At the smallest scale when you challenge a muscle to lift more weight, it adapts to that demand, increasing in strength and size. But what’s really causing that increase? As mentioned above it’s via an increase in those force-producing sarcomeres.

How does that happen? Following overload, muscle undergoes an increase in protein synthesis, and that increase can create more protein that makes up sarcomeres, which then results in more of sarcomeres.

Increasing the number of these contractile units means you can contract with more force; therefore, you get stronger. But there is more. Lifting doesn’t just dictate that you add more of them; it also dictates the organization of how you add them. In response to increasing force output, the adaptation is to add them in parallel (side by side, if you look at a muscle cross-section), which increases the cross-sectional area of muscle.

Boom! How incredible is the body! That’s what’s going on when you ask the muscle to increase in size.


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However, not all things you do in the gym elicit that specific adaptation in muscle. For example, eccentrics are sometimes thought of as something to help you get through strength and/or size plateaus. But how does it differ from the gains in response to normal lifting? Sure, they make more damage, which promotes more repair and growth, but what else happens?

Eccentric loading has a hypertrophic effect that causes the muscle to lengthen and produce force, which means the adaptation can be the addition of sarcomeres in series and in parallel. This adaptation results in a longer, thicker fiber, and for some, a breakthrough in a plateau. This all matters because if you understand how training affects things on the sarcomeric level, you can easily program to break through plateaus.

Summing it Up

When it comes to getting bigger, it’s worth it to take a minute and understand how muscle adapts to training across scales. Why? Because if something ever breaks (i.e., your program isn’t working), this type of knowledge can help you outsmart your body and program into the promised land of new gains!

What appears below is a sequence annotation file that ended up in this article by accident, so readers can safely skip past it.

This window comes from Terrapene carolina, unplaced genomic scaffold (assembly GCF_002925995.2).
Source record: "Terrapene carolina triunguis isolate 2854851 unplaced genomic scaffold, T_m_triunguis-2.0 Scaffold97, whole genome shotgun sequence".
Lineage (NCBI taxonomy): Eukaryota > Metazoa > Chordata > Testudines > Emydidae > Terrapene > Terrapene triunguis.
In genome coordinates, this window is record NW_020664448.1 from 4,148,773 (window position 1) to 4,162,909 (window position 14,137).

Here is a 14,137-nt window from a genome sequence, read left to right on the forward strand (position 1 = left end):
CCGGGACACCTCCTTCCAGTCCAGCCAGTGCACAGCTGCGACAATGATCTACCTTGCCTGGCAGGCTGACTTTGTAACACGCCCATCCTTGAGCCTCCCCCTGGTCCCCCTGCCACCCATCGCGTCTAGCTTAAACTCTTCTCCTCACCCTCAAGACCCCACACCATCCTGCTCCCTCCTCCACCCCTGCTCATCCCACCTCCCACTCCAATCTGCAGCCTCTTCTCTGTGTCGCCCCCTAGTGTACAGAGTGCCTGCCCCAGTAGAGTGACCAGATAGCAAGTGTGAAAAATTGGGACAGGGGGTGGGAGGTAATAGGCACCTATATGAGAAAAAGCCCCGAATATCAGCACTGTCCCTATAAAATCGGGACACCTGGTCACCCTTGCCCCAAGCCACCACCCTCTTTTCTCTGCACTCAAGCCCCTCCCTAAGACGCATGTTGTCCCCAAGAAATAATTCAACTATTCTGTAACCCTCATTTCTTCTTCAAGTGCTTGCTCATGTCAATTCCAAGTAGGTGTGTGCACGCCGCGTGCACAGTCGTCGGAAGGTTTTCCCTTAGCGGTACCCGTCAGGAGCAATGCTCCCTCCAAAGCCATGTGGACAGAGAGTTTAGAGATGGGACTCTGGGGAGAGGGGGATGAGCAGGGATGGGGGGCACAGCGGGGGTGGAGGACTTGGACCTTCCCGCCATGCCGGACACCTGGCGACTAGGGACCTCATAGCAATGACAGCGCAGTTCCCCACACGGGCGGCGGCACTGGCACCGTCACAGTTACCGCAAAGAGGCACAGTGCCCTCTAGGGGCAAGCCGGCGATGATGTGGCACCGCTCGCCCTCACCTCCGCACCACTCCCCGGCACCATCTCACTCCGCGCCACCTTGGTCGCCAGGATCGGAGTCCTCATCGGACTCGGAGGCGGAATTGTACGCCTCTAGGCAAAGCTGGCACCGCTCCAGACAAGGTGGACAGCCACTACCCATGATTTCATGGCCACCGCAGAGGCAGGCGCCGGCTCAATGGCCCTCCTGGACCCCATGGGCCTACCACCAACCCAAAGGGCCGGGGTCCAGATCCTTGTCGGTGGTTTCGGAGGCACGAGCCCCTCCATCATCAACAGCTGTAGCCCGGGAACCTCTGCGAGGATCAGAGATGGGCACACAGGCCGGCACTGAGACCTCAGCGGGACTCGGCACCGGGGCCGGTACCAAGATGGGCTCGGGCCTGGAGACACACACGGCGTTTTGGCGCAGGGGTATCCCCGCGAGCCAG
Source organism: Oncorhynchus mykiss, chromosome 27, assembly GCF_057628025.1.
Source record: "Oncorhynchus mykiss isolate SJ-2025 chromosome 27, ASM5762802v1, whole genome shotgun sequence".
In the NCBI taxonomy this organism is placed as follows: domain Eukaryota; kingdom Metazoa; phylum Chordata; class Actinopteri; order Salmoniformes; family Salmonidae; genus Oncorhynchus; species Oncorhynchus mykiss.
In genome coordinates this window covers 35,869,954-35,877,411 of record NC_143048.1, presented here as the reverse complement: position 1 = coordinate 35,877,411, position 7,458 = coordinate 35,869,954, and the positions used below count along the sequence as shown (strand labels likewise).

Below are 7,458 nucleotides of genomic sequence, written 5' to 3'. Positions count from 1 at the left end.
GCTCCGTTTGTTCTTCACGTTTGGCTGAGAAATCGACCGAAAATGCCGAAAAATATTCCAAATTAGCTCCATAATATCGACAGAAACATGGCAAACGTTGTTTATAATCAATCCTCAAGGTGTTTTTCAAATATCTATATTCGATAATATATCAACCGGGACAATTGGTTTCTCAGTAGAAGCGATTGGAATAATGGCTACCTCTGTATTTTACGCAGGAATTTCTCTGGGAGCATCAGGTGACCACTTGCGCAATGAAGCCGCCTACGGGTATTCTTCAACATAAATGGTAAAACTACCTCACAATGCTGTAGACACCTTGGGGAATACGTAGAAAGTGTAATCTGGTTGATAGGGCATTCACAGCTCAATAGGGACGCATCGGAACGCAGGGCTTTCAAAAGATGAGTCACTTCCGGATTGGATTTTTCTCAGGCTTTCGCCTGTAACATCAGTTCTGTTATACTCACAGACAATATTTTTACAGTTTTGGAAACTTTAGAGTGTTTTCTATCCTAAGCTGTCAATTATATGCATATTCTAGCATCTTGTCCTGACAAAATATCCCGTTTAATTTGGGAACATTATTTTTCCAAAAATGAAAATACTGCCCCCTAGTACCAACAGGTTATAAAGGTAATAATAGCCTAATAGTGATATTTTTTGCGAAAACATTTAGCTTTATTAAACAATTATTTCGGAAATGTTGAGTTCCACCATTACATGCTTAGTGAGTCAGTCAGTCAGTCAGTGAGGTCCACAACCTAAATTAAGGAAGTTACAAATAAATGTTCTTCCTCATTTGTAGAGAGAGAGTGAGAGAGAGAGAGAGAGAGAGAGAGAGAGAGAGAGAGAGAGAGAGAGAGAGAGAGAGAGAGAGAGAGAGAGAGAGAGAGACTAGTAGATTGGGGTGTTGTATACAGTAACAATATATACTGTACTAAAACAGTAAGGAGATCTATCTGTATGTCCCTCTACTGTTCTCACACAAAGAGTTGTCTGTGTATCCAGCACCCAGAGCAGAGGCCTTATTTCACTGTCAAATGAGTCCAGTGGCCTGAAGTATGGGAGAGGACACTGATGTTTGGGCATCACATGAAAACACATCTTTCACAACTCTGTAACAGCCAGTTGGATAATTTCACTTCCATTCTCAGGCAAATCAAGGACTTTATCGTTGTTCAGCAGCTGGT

1. D'Antona, G. et al. Skeletal muscle hypertrophy and structure and function of skeletal muscle fibres in male body builders. The Journal of physiology 570, 611-627 (2006).
  2. Campbell, E.L. et al. Skeletal muscle adaptations to physical inactivity and subsequent retraining in young men. Biogerontology 14, 247-259 (2013).
  3. Psatha, M. et al. A longitudinal MRI study of muscle atrophy during lower leg immobilization following ankle fracture. Journal of magnetic resonance imaging : JMRI 35, 686-695 (2012).
  4. Csapo, R., Maganaris, C.N., Seynnes, O.R. & Narici, M.V. On muscle, tendon and high heels. The Journal of experimental biology 213, 2582-2588 (2010).
  5. Huxley, A.F. & Niedergerke, R. Structural changes in muscle during contraction; interference microscopy of living muscle fibres. Nature 173, 971-973 (1954).
  6. Huxley, H. & Hanson, J. Changes in the cross-striations of muscle during contraction and stretch and their structural interpretation. Nature 173, 973-976 (1954).
  7. Caiozzo, V.J. Plasticity of skeletal muscle phenotype: mechanical consequences. Muscle & nerve 26, 740-768 (2002).
  8. Gregory, P., Low, R.B. & Stirewalt, W.S. Changes in skeletal-muscle myosin isoenzymes with hypertrophy and exercise. The Biochemical journal 238, 55-63 (1986).
  9. Thomason, D.B. & Booth, F.W. Atrophy of the soleus muscle by hindlimb unweighting. Journal of applied physiology 68, 1-12 (1990).
  10. Sherwood, L. Human physiology: from cells to systems.